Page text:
The chosen few. The six selected to fly Boeing's X-20, five US Air Force pilots and NASA's Milton O.Thompson stand beside a full-size mock-up of the machine, seen here in its final form, complete with 16.000lb thrust manoeuvring rocket engine at the rear. Cancelled on 15 December 1963, after six years of development effort and the expenditure of around $500 million, the X-20 was to fall victim to the Apollo manned ballistic system, that was to cost in excess of $24 billion in the coming years.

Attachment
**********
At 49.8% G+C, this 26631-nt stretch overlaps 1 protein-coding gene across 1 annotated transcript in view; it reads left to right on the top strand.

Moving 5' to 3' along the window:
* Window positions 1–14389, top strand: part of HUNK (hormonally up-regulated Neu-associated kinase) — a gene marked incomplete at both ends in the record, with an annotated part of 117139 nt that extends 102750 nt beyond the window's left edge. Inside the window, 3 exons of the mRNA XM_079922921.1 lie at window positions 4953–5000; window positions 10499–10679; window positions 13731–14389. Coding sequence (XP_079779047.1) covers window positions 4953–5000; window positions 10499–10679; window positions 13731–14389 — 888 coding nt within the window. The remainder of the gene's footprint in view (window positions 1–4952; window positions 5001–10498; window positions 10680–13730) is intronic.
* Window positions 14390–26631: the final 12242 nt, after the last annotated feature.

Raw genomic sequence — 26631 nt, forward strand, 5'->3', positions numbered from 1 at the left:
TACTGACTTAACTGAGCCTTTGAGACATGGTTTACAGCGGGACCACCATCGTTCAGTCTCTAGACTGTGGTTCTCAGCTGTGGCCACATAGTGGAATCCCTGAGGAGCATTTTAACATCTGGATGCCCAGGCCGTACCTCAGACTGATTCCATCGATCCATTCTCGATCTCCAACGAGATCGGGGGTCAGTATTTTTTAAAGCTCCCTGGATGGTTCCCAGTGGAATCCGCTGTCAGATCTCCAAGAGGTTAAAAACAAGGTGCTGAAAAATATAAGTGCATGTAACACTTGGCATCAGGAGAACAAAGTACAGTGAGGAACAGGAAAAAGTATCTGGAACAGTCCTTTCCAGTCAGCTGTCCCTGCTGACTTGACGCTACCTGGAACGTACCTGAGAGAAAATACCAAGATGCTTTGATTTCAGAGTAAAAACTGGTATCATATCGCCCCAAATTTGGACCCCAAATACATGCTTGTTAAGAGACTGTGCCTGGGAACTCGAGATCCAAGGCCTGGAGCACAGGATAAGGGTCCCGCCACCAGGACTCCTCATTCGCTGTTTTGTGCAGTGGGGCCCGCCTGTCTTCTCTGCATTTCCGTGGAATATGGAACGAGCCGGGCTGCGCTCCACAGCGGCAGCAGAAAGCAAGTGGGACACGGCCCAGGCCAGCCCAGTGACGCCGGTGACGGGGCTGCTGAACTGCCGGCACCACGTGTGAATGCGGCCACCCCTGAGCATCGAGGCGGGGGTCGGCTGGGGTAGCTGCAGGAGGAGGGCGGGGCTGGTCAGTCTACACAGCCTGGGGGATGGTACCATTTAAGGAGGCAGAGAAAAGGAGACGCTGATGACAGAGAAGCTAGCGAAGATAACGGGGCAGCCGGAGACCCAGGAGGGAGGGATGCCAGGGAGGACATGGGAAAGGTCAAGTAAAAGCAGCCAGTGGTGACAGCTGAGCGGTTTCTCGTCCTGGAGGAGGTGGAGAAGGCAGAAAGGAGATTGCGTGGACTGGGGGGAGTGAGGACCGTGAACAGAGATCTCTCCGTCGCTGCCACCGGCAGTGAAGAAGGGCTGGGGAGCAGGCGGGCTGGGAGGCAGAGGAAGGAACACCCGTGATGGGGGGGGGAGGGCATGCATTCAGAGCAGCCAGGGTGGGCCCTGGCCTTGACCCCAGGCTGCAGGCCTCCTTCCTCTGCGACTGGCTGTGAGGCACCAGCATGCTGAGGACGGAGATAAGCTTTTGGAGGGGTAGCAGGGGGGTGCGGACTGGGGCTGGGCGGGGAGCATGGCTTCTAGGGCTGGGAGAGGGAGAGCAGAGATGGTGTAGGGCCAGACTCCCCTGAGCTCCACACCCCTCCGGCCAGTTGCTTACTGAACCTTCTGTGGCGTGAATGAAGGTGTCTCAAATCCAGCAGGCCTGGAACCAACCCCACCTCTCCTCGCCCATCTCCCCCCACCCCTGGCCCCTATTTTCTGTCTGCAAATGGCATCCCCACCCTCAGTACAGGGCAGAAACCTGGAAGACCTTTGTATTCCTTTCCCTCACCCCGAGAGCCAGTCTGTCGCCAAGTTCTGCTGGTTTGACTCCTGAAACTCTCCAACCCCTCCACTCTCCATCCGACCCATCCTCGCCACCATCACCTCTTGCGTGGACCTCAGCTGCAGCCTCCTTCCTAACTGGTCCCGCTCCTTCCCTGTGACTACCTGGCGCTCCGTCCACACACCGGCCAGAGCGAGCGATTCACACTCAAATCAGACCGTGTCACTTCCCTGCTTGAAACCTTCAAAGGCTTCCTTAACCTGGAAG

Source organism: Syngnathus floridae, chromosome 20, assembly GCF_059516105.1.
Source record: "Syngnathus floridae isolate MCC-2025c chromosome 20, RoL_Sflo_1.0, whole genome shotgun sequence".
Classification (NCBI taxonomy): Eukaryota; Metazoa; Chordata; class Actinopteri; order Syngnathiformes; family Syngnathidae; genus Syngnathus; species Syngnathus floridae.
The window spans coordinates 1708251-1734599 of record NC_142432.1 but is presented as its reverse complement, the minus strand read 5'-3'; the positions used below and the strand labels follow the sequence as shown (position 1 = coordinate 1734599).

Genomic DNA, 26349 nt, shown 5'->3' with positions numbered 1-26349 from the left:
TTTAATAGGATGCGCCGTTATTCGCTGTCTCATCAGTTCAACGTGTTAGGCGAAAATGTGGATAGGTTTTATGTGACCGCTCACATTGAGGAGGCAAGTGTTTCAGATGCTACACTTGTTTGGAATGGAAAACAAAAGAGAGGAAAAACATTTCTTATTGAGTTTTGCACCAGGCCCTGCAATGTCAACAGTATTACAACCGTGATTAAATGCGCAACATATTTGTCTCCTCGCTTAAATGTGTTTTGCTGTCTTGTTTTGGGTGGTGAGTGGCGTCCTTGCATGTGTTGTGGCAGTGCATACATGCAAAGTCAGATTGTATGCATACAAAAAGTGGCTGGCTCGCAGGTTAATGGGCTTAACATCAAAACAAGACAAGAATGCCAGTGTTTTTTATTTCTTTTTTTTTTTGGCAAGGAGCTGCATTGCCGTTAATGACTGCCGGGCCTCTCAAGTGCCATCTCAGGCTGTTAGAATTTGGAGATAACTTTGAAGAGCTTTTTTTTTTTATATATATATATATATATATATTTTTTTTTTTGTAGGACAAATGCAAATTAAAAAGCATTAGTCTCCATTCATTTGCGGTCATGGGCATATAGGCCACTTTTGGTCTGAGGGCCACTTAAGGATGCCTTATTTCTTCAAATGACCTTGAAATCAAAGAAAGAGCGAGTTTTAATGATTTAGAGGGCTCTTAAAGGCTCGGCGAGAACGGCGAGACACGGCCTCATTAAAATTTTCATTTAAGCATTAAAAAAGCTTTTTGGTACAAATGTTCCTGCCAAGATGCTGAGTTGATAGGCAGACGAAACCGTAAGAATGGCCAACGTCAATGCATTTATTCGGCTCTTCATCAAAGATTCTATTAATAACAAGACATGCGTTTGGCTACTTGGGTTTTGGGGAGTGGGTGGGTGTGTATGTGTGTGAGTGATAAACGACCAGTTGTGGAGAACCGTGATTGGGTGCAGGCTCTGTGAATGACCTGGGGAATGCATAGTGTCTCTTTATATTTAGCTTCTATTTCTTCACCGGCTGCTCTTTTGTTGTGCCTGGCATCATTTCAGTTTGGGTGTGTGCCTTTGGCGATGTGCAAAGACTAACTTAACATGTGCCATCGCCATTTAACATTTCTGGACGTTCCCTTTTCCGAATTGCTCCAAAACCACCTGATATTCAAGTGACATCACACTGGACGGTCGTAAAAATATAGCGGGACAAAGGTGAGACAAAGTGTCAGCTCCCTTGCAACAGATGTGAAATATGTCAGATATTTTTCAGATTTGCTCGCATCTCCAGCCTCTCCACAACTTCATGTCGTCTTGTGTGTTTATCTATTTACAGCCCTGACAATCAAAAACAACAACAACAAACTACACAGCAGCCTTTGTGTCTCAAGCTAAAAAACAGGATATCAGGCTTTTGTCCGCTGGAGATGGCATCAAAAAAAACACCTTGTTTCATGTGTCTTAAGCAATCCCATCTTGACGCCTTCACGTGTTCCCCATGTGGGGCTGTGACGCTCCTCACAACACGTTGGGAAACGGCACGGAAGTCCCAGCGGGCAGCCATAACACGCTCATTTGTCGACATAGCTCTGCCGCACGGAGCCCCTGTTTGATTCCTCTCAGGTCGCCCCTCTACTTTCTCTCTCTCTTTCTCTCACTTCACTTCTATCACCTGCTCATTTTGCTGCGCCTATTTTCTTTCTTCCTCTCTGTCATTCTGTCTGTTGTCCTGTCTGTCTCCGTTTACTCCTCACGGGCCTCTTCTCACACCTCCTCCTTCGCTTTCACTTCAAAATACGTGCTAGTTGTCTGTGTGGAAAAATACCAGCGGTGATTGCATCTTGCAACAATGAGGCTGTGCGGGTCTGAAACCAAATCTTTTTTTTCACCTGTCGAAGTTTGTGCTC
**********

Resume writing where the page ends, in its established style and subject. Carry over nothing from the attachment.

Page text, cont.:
Boeing's promising X-20 Dyna-Soar, seen here in an artist's impression of it shedding its cockpit re-entry heat shield preparatory to landing. This single seat orbital aerospace plane provided its pilot with a large measure of manoeuvrability, or cross-range capability, allowing him to select his landing site from over a broad radius, unlike the Gemini and Apollo capsules, whose watery splash-down sites were extremely predictable. In operation, the X-20 would have been a physically small element in a much larger system, with the Dyna-Soar sitting atop and spearheading a Martin Titan III intercontinental ballistic missile, modified to serve as a launch/boost vehicle, designed to be capable of placing the X-20 into low orbit at around Mach 25, or approximately 18.000mph. The first X-20, with its own 16.000lb rocket engine for orbital manoeuvring, was in assembly and was scheduled to make its first orbital flight in mid-1965 when cancelled.